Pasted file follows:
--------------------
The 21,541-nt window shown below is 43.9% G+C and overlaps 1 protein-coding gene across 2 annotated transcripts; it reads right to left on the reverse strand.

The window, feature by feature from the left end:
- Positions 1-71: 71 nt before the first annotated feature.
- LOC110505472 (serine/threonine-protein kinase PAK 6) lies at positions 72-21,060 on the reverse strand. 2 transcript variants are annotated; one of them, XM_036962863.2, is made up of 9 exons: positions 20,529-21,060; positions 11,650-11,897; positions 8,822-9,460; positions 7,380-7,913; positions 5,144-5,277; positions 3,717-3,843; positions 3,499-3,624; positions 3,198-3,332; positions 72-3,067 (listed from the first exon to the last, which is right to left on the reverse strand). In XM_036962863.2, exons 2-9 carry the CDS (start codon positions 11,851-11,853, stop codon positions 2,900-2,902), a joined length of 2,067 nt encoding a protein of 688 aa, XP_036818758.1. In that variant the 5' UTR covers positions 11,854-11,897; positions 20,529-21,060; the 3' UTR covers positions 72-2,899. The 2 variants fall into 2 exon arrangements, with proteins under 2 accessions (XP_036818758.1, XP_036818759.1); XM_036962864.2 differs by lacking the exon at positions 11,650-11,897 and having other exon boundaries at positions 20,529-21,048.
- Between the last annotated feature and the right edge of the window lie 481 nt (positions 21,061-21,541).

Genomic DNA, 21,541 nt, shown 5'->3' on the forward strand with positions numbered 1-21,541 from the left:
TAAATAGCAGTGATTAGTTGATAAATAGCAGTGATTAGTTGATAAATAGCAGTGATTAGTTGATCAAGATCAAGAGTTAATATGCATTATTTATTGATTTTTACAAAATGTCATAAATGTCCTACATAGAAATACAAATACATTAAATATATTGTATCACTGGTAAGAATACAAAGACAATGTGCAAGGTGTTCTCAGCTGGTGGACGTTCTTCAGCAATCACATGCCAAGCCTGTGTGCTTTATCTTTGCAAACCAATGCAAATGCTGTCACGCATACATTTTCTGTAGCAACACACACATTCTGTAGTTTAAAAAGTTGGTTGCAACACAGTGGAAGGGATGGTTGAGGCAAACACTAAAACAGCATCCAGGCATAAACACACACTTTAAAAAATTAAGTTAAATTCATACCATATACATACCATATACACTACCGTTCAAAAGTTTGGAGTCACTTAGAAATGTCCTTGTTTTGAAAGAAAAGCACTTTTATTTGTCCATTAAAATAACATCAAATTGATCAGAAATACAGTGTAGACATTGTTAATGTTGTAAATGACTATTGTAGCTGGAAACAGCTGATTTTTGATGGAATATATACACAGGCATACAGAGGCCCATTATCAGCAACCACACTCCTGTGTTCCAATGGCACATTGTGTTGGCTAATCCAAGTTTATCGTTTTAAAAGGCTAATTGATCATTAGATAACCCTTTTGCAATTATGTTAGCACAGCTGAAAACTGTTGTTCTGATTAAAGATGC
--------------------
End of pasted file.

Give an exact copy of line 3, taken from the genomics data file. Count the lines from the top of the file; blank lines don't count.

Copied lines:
- Positions 1-71: 71 nt before the first annotated feature.